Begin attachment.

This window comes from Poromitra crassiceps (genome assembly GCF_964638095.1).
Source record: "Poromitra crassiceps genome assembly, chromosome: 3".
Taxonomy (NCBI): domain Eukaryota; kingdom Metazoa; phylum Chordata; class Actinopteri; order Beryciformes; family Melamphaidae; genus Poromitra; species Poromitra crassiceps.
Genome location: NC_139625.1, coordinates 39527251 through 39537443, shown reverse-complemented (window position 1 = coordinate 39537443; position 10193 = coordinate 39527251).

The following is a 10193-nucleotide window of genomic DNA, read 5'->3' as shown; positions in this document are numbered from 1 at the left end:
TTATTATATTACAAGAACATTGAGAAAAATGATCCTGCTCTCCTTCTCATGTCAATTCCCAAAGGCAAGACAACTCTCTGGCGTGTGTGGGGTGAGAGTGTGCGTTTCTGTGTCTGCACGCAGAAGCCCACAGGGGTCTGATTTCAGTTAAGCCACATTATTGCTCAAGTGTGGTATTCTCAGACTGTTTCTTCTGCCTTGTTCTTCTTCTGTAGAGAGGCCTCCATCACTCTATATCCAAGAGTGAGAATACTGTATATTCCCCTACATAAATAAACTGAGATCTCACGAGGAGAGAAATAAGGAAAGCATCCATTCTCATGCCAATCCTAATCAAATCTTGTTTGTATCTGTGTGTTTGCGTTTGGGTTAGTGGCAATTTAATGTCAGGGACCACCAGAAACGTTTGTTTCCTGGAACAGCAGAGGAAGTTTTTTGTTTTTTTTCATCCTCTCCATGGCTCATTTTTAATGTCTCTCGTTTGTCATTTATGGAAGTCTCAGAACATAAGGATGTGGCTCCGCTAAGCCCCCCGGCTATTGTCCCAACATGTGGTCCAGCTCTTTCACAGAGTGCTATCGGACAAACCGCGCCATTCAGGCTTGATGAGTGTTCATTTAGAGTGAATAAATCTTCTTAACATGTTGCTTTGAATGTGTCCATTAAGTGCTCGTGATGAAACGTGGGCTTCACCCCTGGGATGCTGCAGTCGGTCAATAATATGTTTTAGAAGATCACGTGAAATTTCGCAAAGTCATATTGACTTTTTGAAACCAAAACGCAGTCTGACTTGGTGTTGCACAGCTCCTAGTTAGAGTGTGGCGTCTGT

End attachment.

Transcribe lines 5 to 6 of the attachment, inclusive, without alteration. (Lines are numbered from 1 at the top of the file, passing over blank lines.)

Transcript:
The following is a 10193-nucleotide window of genomic DNA, read 5'->3' as shown; positions in this document are numbered from 1 at the left end:
TTATTATATTACAAGAACATTGAGAAAAATGATCCTGCTCTCCTTCTCATGTCAATTCCCAAAGGCAAGACAACTCTCTGGCGTGTGTGGGGTGAGAGTGTGCGTTTCTGTGTCTGCACGCAGAAGCCCACAGGGGTCTGATTTCAGTTAAGCCACATTATTGCTCAAGTGTGGTATTCTCAGACTGTTTCTTCTGCCTTGTTCTTCTTCTGTAGAGAGGCCTCCATCACTCTATATCCAAGAGTGAGAATACTGTATATTCCCCTACATAAATAAACTGAGATCTCACGAGGAGAGAAATAAGGAAAGCATCCATTCTCATGCCAATCCTAATCAAATCTTGTTTGTATCTGTGTGTTTGCGTTTGGGTTAGTGGCAATTTAATGTCAGGGACCACCAGAAACGTTTGTTTCCTGGAACAGCAGAGGAAGTTTTTTGTTTTTTTTCATCCTCTCCATGGCTCATTTTTAATGTCTCTCGTTTGTCATTTATGGAAGTCTCAGAACATAAGGATGTGGCTCCGCTAAGCCCCCCGGCTATTGTCCCAACATGTGGTCCAGCTCTTTCACAGAGTGCTATCGGACAAACCGCGCCATTCAGGCTTGATGAGTGTTCATTTAGAGTGAATAAATCTTCTTAACATGTTGCTTTGAATGTGTCCATTAAGTGCTCGTGATGAAACGTGGGCTTCACCCCTGGGATGCTGCAGTCGGTCAATAATATGTTTTAGAAGATCACGTGAAATTTCGCAAAGTCATATTGACTTTTTGAAACCAAAACGCAGTCTGACTTGGTGTTGCACAGCTCCTAGTTAGAGTGTGGCGTCTGT